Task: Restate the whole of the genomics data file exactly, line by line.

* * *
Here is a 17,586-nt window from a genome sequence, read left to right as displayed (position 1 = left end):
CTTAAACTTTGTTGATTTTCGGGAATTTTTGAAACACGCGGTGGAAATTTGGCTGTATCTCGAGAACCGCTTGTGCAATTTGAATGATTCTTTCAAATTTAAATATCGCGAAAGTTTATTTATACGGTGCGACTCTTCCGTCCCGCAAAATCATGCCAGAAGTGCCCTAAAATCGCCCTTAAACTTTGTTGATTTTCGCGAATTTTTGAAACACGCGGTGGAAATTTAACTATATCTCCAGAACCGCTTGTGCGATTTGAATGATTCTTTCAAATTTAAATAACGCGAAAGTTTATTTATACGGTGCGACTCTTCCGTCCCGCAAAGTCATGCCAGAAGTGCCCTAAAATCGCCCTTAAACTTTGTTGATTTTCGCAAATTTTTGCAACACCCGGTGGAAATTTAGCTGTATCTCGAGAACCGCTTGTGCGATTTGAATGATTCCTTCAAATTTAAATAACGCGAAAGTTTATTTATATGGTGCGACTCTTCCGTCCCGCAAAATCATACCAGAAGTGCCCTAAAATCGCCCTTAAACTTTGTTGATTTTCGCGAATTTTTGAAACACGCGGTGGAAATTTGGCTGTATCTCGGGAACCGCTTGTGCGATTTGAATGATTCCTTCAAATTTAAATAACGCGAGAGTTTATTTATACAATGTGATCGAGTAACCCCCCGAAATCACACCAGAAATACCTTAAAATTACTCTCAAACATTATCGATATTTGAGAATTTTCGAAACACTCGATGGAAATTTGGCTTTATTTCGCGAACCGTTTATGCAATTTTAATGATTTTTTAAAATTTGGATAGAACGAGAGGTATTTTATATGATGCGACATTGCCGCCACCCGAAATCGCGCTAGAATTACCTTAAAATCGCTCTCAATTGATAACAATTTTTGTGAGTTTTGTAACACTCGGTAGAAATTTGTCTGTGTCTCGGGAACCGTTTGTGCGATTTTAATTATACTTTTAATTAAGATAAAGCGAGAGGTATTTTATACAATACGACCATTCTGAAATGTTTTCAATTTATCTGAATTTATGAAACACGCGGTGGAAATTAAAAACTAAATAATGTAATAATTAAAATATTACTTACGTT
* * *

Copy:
Here is a 17,586-nt window from a genome sequence, read left to right as displayed (position 1 = left end):
CTTAAACTTTGTTGATTTTCGGGAATTTTTGAAACACGCGGTGGAAATTTGGCTGTATCTCGAGAACCGCTTGTGCAATTTGAATGATTCTTTCAAATTTAAATATCGCGAAAGTTTATTTATACGGTGCGACTCTTCCGTCCCGCAAAATCATGCCAGAAGTGCCCTAAAATCGCCCTTAAACTTTGTTGATTTTCGCGAATTTTTGAAACACGCGGTGGAAATTTAACTATATCTCCAGAACCGCTTGTGCGATTTGAATGATTCTTTCAAATTTAAATAACGCGAAAGTTTATTTATACGGTGCGACTCTTCCGTCCCGCAAAGTCATGCCAGAAGTGCCCTAAAATCGCCCTTAAACTTTGTTGATTTTCGCAAATTTTTGCAACACCCGGTGGAAATTTAGCTGTATCTCGAGAACCGCTTGTGCGATTTGAATGATTCCTTCAAATTTAAATAACGCGAAAGTTTATTTATATGGTGCGACTCTTCCGTCCCGCAAAATCATACCAGAAGTGCCCTAAAATCGCCCTTAAACTTTGTTGATTTTCGCGAATTTTTGAAACACGCGGTGGAAATTTGGCTGTATCTCGGGAACCGCTTGTGCGATTTGAATGATTCCTTCAAATTTAAATAACGCGAGAGTTTATTTATACAATGTGATCGAGTAACCCCCCGAAATCACACCAGAAATACCTTAAAATTACTCTCAAACATTATCGATATTTGAGAATTTTCGAAACACTCGATGGAAATTTGGCTTTATTTCGCGAACCGTTTATGCAATTTTAATGATTTTTTAAAATTTGGATAGAACGAGAGGTATTTTATATGATGCGACATTGCCGCCACCCGAAATCGCGCTAGAATTACCTTAAAATCGCTCTCAATTGATAACAATTTTTGTGAGTTTTGTAACACTCGGTAGAAATTTGTCTGTGTCTCGGGAACCGTTTGTGCGATTTTAATTATACTTTTAATTAAGATAAAGCGAGAGGTATTTTATACAATACGACCATTCTGAAATGTTTTCAATTTATCTGAATTTATGAAACACGCGGTGGAAATTAAAAACTAAATAATGTAATAATTAAAATATTACTTACGTT